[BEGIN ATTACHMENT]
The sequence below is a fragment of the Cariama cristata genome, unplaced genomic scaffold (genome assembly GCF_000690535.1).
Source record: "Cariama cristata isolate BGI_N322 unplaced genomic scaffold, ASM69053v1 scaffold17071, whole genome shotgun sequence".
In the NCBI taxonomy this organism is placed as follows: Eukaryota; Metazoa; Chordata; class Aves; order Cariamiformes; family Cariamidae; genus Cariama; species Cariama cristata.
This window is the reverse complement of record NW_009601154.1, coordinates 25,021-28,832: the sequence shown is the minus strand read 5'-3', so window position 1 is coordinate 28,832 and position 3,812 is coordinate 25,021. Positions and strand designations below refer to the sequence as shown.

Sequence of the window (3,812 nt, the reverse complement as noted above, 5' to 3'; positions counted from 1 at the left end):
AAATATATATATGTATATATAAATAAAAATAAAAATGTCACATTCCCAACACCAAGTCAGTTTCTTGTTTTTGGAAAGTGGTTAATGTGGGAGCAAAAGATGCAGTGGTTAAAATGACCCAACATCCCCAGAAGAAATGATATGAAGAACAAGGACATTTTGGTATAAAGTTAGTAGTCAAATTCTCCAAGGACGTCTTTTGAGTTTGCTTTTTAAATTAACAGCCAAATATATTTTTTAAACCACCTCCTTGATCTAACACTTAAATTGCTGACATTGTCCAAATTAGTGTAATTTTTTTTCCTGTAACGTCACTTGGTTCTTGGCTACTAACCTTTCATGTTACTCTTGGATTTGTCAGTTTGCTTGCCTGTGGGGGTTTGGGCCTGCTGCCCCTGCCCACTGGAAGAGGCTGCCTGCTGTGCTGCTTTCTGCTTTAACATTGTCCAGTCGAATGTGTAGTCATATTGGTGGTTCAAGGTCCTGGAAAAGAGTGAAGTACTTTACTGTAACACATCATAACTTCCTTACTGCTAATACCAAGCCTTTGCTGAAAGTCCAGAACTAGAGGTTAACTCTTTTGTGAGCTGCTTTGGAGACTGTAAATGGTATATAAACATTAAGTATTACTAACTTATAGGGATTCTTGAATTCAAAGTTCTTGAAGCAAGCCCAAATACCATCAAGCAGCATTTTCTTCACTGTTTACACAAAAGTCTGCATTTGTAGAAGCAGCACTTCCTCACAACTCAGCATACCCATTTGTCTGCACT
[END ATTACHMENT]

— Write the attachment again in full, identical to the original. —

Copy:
The sequence below is a fragment of the Cariama cristata genome, unplaced genomic scaffold (genome assembly GCF_000690535.1).
Source record: "Cariama cristata isolate BGI_N322 unplaced genomic scaffold, ASM69053v1 scaffold17071, whole genome shotgun sequence".
In the NCBI taxonomy this organism is placed as follows: Eukaryota; Metazoa; Chordata; class Aves; order Cariamiformes; family Cariamidae; genus Cariama; species Cariama cristata.
This window is the reverse complement of record NW_009601154.1, coordinates 25,021-28,832: the sequence shown is the minus strand read 5'-3', so window position 1 is coordinate 28,832 and position 3,812 is coordinate 25,021. Positions and strand designations below refer to the sequence as shown.

Sequence of the window (3,812 nt, the reverse complement as noted above, 5' to 3'; positions counted from 1 at the left end):
AAATATATATATGTATATATAAATAAAAATAAAAATGTCACATTCCCAACACCAAGTCAGTTTCTTGTTTTTGGAAAGTGGTTAATGTGGGAGCAAAAGATGCAGTGGTTAAAATGACCCAACATCCCCAGAAGAAATGATATGAAGAACAAGGACATTTTGGTATAAAGTTAGTAGTCAAATTCTCCAAGGACGTCTTTTGAGTTTGCTTTTTAAATTAACAGCCAAATATATTTTTTAAACCACCTCCTTGATCTAACACTTAAATTGCTGACATTGTCCAAATTAGTGTAATTTTTTTTCCTGTAACGTCACTTGGTTCTTGGCTACTAACCTTTCATGTTACTCTTGGATTTGTCAGTTTGCTTGCCTGTGGGGGTTTGGGCCTGCTGCCCCTGCCCACTGGAAGAGGCTGCCTGCTGTGCTGCTTTCTGCTTTAACATTGTCCAGTCGAATGTGTAGTCATATTGGTGGTTCAAGGTCCTGGAAAAGAGTGAAGTACTTTACTGTAACACATCATAACTTCCTTACTGCTAATACCAAGCCTTTGCTGAAAGTCCAGAACTAGAGGTTAACTCTTTTGTGAGCTGCTTTGGAGACTGTAAATGGTATATAAACATTAAGTATTACTAACTTATAGGGATTCTTGAATTCAAAGTTCTTGAAGCAAGCCCAAATACCATCAAGCAGCATTTTCTTCACTGTTTACACAAAAGTCTGCATTTGTAGAAGCAGCACTTCCTCACAACTCAGCATACCCATTTGTCTGCACT